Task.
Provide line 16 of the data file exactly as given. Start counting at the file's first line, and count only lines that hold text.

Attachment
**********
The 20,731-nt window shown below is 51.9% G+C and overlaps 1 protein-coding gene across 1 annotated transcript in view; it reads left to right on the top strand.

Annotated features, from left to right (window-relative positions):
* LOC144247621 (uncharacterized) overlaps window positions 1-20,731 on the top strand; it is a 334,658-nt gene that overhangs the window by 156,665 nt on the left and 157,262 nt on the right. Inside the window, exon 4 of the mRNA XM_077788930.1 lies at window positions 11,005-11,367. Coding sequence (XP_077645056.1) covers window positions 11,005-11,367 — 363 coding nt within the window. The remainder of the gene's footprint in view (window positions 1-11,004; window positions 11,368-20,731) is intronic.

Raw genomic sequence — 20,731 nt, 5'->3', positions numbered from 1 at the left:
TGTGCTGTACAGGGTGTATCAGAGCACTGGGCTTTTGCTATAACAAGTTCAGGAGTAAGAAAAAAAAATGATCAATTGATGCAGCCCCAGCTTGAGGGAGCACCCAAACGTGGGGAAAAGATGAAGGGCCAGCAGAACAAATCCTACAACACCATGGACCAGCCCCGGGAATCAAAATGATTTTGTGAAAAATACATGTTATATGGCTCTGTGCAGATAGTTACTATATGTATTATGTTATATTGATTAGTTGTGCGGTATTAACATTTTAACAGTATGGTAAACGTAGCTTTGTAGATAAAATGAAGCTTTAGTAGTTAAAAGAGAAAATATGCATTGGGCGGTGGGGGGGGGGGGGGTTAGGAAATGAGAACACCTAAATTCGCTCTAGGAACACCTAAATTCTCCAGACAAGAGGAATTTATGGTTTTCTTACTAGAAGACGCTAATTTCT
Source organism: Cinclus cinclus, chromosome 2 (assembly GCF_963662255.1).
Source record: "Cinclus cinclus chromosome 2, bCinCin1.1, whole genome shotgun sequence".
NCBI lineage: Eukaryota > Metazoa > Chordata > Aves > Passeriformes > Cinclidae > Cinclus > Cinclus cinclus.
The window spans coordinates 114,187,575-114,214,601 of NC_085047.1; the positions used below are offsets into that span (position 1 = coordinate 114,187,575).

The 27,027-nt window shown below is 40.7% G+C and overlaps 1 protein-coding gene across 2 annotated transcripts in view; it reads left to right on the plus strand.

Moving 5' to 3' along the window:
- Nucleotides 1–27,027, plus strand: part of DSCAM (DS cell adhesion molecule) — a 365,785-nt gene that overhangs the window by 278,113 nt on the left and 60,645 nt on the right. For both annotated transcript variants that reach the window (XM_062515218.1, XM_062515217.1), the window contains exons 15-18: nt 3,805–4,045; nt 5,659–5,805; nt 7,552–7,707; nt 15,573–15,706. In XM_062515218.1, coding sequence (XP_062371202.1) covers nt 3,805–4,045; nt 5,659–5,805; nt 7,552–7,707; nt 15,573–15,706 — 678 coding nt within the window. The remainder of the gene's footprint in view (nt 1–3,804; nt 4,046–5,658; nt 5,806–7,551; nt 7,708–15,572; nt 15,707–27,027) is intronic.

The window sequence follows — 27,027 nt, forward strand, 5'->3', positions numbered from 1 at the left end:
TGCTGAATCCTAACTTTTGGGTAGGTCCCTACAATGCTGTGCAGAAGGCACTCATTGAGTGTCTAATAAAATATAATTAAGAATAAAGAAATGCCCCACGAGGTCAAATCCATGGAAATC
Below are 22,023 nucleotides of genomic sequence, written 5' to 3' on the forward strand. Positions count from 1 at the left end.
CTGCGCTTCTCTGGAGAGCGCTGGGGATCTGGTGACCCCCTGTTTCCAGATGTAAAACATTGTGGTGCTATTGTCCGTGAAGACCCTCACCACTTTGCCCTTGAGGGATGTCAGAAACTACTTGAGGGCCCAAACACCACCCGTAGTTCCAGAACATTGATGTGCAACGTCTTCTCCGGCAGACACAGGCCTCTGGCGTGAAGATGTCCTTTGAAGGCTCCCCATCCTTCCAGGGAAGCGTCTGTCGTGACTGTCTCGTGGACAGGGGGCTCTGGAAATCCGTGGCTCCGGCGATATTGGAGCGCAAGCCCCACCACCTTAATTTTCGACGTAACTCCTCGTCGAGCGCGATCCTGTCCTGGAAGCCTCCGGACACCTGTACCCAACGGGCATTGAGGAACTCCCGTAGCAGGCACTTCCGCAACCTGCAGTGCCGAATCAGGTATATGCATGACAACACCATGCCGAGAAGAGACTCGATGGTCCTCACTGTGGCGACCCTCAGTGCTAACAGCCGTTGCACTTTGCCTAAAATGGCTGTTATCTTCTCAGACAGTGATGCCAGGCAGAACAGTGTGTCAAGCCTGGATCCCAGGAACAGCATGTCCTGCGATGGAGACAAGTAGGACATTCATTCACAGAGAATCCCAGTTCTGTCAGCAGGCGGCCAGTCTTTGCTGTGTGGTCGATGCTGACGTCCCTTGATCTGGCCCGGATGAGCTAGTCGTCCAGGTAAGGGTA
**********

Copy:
CTGCGCTTCTCTGGAGAGCGCTGGGGATCTGGTGACCCCCTGTTTCCAGATGTAAAACATTGTGGTGCTATTGTCCGTGAAGACCCTCACCACTTTGCCCTTGAGGGATGTCAGAAACTACTTGAGGGCCCAAACACCACCCGTAGTTCCAGAACATTGATGTGCAACGTCTTCTCCGGCAGACACAGGCCTCTGGCGTGAAGATGTCCTTTGAAGGCTCCCCATCCTTCCAGGGAAGCGTCTGTCGTGACTGTCTCGTGGACAGGGGGCTCTGGAAATCCGTGGCTCCGGCGATATTGGAGCGCAAGCCCCACCACCTTAATTTTCGACGTAACTCCTCGTCGAGCGCGATCCTGTCCTGGAAGCCTCCGGACACCTGTACCCAACGGGCATTGAGGAACTCCCGTAGCAGGCACTTCCGCAACCTGCAGTGCCGAATCAGGTATATGCATGACAACACCATGCCGAGAAGAGACTCGATGGTCCTCACTGTGGCGACCCTCAGTGCTAACAGCCGTTGCACTTTGCCTAAAATGGCTGTTATCTTCTCAGACAGTGATGCCAGGCAGAACAGTGTGTCAAGCCTGGATCCCAGGAACAGCATGTCCTGCGATGGAGACAAGTAGGACATTCATTCACAGAGAATCCCAGTTCTGTCAGCAGGCGGCCAGTCTTTGCTGTGTGGTCGATGCTGACGTCCCTTGATCTGGCCCGGATGAGCTAGTCGTCCAGGTAAGGGTA